Activity Ideas

Spiritual Wellness for Seniors: Activity Ideas

September 27, 2023

From shared Thanksgiving feasts that nourish both body and soul to heartfelt moments of deep gratitude, this time of year holds special significance in senior living communities. It's a time to cultivate spiritual well-being and foster profound connections. In this blog, we're unveiling 10 activity ideas that will not only infuse your community with a sense of spiritual abundance but also guide our residents on a journey of meaning and joy in these cherished moments. So, grab a cup of hot cocoa, cozy up, and let's dive into some activity ideas! 🦃🙏

  1. Host a Loving-Kindness Meditation Session

Loving-Kindness Meditation, often referred to as Metta Meditation, offers an opportunity to promote inner peace, compassion, and emotional well-being, and it's backed by scientific research. One 7-week study demonstrated it can increase positive feelings such as love, joy, cheerfulness, appreciation, fulfillment, amusement, and even awe. This technique is especially beneficial to practice before the holiday season, a time when we often spend more time with family, which can bring both joy and stress to our lives. Loving-Kindness Meditations can equip residents with tools to stay calm and centered during family gatherings.

Here’s how to guide residents through a Loving-Kindness Meditation:

  • Instruct residents to close their eyes or soften their gaze, finding a comfortable seated position.
  • Ask them to silently repeat the phrases: "May I be happy, healthy, live with ease, be at peace."
  • Have them extend these wishes to someone they care about, envisioning that person feeling the same way.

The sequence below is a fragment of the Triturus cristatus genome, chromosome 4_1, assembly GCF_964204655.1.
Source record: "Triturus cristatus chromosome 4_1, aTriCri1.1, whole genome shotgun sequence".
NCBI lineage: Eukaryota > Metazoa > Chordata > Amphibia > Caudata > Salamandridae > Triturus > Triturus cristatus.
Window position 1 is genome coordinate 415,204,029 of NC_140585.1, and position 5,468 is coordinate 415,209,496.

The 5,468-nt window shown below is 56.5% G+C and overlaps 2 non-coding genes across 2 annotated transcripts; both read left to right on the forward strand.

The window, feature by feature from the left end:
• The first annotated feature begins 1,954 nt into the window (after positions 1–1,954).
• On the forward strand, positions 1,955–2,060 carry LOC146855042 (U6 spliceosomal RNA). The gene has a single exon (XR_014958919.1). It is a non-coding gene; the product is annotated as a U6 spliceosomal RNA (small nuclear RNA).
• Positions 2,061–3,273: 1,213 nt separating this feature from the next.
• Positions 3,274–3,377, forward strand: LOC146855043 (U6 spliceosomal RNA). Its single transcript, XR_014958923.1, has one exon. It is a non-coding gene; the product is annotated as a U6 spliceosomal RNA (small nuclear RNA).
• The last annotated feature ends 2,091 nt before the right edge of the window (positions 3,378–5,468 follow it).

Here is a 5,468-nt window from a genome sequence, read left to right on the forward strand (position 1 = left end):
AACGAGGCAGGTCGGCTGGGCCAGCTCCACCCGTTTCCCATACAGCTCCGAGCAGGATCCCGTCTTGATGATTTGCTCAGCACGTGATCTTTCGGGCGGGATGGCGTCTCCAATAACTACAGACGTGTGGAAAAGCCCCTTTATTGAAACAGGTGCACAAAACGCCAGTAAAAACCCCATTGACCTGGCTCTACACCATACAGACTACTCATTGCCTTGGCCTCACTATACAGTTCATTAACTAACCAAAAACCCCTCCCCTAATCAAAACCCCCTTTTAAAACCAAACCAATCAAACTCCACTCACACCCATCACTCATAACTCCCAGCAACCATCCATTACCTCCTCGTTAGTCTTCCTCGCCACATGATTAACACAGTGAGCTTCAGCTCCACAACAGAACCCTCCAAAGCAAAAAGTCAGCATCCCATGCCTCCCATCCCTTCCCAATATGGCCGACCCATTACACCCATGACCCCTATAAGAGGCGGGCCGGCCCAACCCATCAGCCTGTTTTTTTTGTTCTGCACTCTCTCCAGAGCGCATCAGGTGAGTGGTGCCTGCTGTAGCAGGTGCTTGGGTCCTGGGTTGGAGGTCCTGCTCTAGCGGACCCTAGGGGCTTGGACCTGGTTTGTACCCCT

• Encourage residents to send these wishes to friends, acquaintances, and even those they may have conflicts with.
  • Lastly, guide them to extend these wishes to all living beings, fostering a sense of universal compassion.
Image via Skillshare

    1. Gratitude Pick-Up Sticks Game

    Encourage your residents to express their gratitude by playing a unique twist on the classic game of pick-up sticks. Paint chopsticks in five colors, each representing something to be thankful for (e.g., red for people, orange for places). Players take turns picking sticks without disturbing any other sticks; otherwise, they lose that turn. Once they've successfully picked up a stick, they share gratitude based on the stick's color. The one with the most sticks at the end wins. This game, ideal to be played around American Thanksgiving, can also help residents spiritually reflect on the things they are grateful for as the holiday season approaches.

    Image via Teach Beside Me

      1. Holiday Card Making with Mindful Zentangles

      A great way to help residents prepare for the holidays is to begin early by hosting a holiday card-making session in November. You can add an element of mindfulness by introducing residents to Zentangles, an easy-to-learn, relaxing, and enjoyable technique for creating beautiful images through structured patterns. Zentangles, a meditative art form, involve crafting intricate designs using simple shapes, lines, and dots. The Zentangle Method is known to increase focus, creativity, self-confidence, and overall well-being. Provide your residents with cards featuring simple holiday shapes, such as ornaments or Christmas trees. Residents can then apply Zentangle techniques to fill in these shapes, resulting in beautiful handmade cards, even for those who may doubt their artistic abilities.